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Downtown is a growing hub of pedestrian activity

On Thursday evening block parties, Downtown Crossing features outdoor markets, concerts, and public seating.MICHAEL YOUNG

In “Mayor’s war against cars” (Metro, June 20), columnist Brian McGrory points out that many cities have abandoned their pedestrian malls, and suggests Boston should do the same. But unlike Buffalo or Sacramento, Boston’s pedestrian zone is a growing hub of activity. Downtown Crossing is among the busiest pedestrian areas in New England, with an estimated seven times the activity of Boylston Street in the Back Bay.

What’s more, with direct connections on the commuter rail and subway, dozens of bus routes, Zipcar parking spaces, and Hubway bike stations, getting downtown without a car could not be easier. Vehicle-focused streets would reduce activity and severely diminish the comfort and safety of the 160,000 employees and millions of annual visitors who walk through the area. They would also impede the outdoor markets and vendors, concerts, and public seating that occupy the space today.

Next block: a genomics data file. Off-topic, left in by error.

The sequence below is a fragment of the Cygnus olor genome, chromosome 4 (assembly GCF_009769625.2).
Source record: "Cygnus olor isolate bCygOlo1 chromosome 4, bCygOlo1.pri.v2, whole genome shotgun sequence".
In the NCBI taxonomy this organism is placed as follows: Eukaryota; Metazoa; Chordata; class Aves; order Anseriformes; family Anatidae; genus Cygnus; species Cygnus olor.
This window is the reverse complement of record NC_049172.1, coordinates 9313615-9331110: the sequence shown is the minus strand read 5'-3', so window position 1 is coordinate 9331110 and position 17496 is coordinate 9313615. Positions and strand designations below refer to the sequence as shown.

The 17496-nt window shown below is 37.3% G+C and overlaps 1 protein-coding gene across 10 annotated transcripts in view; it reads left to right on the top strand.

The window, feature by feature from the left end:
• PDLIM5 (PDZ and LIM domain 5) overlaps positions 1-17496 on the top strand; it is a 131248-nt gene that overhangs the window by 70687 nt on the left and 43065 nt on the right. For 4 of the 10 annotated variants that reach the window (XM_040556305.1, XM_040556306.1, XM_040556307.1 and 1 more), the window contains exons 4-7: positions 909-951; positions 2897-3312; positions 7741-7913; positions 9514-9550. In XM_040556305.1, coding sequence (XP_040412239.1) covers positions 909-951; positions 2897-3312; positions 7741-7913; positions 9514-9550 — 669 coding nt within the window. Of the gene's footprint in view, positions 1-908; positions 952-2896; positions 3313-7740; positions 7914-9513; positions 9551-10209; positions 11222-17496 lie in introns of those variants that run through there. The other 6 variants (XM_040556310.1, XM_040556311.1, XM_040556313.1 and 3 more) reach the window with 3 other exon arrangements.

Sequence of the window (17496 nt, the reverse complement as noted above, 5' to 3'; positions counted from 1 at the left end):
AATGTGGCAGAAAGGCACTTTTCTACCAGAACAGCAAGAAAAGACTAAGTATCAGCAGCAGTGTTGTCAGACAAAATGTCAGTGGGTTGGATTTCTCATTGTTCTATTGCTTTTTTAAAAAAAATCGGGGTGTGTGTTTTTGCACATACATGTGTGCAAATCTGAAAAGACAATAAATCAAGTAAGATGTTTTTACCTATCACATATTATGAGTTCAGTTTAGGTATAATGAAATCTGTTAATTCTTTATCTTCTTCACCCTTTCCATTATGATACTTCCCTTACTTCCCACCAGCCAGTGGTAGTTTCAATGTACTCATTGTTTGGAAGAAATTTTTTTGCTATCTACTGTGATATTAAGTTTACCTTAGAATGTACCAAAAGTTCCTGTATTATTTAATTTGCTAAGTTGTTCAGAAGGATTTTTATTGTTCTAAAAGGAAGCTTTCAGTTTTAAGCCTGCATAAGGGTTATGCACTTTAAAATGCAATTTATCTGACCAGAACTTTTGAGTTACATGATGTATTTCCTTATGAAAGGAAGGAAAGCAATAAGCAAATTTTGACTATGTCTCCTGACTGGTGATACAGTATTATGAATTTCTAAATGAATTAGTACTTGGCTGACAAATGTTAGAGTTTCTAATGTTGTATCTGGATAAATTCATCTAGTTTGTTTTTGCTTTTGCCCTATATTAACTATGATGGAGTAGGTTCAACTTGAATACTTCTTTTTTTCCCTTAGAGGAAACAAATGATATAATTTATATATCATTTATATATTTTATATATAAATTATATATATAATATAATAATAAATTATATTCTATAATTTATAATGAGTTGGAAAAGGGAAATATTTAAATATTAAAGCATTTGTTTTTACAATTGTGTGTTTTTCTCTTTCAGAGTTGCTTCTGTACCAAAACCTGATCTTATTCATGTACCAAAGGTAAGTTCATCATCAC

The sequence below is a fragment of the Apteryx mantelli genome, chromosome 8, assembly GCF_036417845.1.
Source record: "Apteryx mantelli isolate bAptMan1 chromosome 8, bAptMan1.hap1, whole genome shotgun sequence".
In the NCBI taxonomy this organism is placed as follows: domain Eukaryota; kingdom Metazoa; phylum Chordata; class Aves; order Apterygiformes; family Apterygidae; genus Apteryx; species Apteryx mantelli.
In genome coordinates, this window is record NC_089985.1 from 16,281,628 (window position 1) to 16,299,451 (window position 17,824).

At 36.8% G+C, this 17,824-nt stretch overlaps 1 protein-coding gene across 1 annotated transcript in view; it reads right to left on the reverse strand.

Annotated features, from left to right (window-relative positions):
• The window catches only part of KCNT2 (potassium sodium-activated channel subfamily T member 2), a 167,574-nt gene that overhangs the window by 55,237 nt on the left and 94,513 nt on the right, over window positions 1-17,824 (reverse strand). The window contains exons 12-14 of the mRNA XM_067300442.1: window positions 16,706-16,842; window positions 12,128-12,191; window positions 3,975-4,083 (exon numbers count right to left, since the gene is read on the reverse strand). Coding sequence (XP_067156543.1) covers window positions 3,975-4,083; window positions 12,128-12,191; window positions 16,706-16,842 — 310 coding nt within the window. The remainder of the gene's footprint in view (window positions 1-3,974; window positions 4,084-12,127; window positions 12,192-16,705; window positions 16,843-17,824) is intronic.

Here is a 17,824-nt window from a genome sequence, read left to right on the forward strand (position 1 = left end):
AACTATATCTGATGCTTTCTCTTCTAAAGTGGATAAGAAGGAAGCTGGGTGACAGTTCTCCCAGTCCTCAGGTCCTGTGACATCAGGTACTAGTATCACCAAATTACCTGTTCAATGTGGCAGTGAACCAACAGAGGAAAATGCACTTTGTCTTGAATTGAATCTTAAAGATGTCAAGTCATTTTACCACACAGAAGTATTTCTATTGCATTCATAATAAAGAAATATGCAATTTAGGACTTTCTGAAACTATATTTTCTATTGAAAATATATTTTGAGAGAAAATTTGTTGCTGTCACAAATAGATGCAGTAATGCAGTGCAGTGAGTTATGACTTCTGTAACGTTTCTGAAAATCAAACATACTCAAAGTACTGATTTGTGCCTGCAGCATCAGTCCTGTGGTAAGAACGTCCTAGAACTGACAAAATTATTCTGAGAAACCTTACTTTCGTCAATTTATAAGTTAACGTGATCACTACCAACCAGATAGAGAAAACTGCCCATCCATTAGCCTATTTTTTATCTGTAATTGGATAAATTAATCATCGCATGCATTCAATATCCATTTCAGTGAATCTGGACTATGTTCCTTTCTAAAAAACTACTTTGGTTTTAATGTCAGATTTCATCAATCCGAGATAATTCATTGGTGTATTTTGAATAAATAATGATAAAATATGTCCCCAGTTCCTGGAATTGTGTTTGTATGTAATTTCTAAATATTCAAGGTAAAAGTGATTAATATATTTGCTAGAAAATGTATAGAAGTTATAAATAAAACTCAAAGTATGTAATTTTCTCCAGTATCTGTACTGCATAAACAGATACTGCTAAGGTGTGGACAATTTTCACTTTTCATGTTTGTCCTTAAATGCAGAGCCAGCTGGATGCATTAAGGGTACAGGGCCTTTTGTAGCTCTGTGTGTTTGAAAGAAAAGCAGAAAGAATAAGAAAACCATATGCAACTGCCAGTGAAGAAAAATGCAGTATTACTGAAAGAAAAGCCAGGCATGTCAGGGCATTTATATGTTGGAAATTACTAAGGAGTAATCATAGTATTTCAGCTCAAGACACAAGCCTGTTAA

As residents continue to move in, these activities are stretching further into the evening. The Thursday Downtown Crossing Block Party keeps hundreds of employees downtown past sunset, and retailers have extended their hours. Recently unveiled plans for the Millennium Tower embrace the pedestrian zone at its doorstep, recognizing it as an asset. Savvy businesses understand that pedestrians downtown are far more valuable than vehicles, which is why we make a priority of their convenience and safety.

Rosemarie Sansone
Downtown Boston Business
Improvement District